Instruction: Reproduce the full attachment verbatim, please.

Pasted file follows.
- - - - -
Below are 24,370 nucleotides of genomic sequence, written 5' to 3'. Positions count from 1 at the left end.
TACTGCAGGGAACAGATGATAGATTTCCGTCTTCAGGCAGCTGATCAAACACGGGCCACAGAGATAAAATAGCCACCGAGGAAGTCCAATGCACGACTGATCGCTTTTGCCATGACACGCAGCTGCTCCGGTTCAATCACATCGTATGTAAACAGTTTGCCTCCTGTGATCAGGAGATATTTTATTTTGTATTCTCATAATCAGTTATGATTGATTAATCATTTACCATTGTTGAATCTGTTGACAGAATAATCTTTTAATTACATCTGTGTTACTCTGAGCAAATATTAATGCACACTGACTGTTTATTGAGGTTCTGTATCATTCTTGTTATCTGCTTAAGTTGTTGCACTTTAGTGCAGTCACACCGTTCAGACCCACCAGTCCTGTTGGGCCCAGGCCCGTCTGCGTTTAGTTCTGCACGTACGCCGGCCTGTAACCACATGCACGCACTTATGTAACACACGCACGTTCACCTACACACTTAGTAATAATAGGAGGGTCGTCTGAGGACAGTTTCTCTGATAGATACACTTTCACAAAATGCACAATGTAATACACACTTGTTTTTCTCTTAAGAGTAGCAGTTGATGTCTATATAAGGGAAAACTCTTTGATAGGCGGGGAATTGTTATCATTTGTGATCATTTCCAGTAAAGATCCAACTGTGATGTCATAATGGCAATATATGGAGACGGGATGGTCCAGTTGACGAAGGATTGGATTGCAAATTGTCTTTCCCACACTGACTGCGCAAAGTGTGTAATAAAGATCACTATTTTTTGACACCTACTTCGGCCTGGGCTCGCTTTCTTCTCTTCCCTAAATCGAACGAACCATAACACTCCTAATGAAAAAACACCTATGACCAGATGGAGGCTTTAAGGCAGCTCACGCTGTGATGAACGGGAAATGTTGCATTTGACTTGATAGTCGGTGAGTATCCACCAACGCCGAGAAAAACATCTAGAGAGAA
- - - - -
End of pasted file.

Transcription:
Below are 24,370 nucleotides of genomic sequence, written 5' to 3'. Positions count from 1 at the left end.
TACTGCAGGGAACAGATGATAGATTTCCGTCTTCAGGCAGCTGATCAAACACGGGCCACAGAGATAAAATAGCCACCGAGGAAGTCCAATGCACGACTGATCGCTTTTGCCATGACACGCAGCTGCTCCGGTTCAATCACATCGTATGTAAACAGTTTGCCTCCTGTGATCAGGAGATATTTTATTTTGTATTCTCATAATCAGTTATGATTGATTAATCATTTACCATTGTTGAATCTGTTGACAGAATAATCTTTTAATTACATCTGTGTTACTCTGAGCAAATATTAATGCACACTGACTGTTTATTGAGGTTCTGTATCATTCTTGTTATCTGCTTAAGTTGTTGCACTTTAGTGCAGTCACACCGTTCAGACCCACCAGTCCTGTTGGGCCCAGGCCCGTCTGCGTTTAGTTCTGCACGTACGCCGGCCTGTAACCACATGCACGCACTTATGTAACACACGCACGTTCACCTACACACTTAGTAATAATAGGAGGGTCGTCTGAGGACAGTTTCTCTGATAGATACACTTTCACAAAATGCACAATGTAATACACACTTGTTTTTCTCTTAAGAGTAGCAGTTGATGTCTATATAAGGGAAAACTCTTTGATAGGCGGGGAATTGTTATCATTTGTGATCATTTCCAGTAAAGATCCAACTGTGATGTCATAATGGCAATATATGGAGACGGGATGGTCCAGTTGACGAAGGATTGGATTGCAAATTGTCTTTCCCACACTGACTGCGCAAAGTGTGTAATAAAGATCACTATTTTTTGACACCTACTTCGGCCTGGGCTCGCTTTCTTCTCTTCCCTAAATCGAACGAACCATAACACTCCTAATGAAAAAACACCTATGACCAGATGGAGGCTTTAAGGCAGCTCACGCTGTGATGAACGGGAAATGTTGCATTTGACTTGATAGTCGGTGAGTATCCACCAACGCCGAGAAAAACATCTAGAGAGAA